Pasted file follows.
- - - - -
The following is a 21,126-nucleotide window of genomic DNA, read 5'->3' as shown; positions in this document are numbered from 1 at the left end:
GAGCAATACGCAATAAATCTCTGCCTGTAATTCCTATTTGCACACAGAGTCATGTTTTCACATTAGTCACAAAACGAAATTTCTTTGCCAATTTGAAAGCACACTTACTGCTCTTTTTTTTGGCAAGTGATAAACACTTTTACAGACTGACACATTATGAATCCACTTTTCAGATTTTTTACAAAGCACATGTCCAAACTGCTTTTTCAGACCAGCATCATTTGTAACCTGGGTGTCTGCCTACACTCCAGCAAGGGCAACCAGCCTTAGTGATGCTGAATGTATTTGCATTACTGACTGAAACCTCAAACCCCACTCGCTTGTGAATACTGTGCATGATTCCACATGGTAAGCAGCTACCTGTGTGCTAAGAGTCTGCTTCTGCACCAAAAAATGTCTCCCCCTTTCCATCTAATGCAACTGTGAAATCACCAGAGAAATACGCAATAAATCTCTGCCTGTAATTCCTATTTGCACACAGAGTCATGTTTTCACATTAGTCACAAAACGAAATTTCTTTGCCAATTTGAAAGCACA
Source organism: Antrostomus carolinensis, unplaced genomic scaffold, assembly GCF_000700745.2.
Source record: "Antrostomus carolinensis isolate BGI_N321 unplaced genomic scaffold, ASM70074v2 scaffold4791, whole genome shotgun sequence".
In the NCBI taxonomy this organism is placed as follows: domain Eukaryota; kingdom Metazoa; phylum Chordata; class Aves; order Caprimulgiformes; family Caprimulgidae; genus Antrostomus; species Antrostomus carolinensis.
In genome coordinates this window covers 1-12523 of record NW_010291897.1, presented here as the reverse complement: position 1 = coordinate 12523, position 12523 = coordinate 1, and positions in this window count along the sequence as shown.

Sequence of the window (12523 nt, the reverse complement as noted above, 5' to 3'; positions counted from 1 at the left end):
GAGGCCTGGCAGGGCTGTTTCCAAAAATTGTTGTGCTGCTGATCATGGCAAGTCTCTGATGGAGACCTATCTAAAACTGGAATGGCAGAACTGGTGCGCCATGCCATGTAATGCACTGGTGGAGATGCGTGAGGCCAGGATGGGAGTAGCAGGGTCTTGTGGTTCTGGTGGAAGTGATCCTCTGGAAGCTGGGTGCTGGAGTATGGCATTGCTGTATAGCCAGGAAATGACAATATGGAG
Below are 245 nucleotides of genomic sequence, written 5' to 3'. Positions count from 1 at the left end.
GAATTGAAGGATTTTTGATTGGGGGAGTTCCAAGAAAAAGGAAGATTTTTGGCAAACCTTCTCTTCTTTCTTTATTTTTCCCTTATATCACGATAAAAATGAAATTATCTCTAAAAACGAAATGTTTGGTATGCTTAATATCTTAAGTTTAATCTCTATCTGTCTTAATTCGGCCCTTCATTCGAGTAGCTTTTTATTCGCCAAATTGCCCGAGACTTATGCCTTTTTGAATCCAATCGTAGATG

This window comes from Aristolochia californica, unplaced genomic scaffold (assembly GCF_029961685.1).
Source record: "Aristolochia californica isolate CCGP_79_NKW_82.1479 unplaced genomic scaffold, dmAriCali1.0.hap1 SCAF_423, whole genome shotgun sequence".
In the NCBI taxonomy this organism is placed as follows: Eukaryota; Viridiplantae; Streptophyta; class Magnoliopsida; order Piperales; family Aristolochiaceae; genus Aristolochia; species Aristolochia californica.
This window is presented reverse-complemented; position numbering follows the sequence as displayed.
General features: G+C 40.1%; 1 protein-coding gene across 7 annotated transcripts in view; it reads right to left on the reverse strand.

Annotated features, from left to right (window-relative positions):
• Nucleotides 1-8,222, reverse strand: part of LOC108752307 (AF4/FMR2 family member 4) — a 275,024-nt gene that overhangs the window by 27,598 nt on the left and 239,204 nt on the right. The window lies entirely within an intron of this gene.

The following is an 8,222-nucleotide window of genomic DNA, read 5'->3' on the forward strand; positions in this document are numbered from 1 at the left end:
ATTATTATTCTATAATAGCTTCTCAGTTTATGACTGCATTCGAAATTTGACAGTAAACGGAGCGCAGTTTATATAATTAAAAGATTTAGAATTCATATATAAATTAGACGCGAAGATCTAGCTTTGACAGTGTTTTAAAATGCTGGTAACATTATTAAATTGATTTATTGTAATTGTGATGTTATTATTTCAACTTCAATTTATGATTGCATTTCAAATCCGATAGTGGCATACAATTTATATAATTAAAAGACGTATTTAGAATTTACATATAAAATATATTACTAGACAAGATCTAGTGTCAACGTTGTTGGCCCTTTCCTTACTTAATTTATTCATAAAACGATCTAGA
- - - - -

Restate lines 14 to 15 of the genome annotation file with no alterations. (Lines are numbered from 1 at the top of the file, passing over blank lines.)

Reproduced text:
This window is presented reverse-complemented; position numbering follows the sequence as displayed.
General features: G+C 40.1%; 1 protein-coding gene across 7 annotated transcripts in view; it reads right to left on the reverse strand.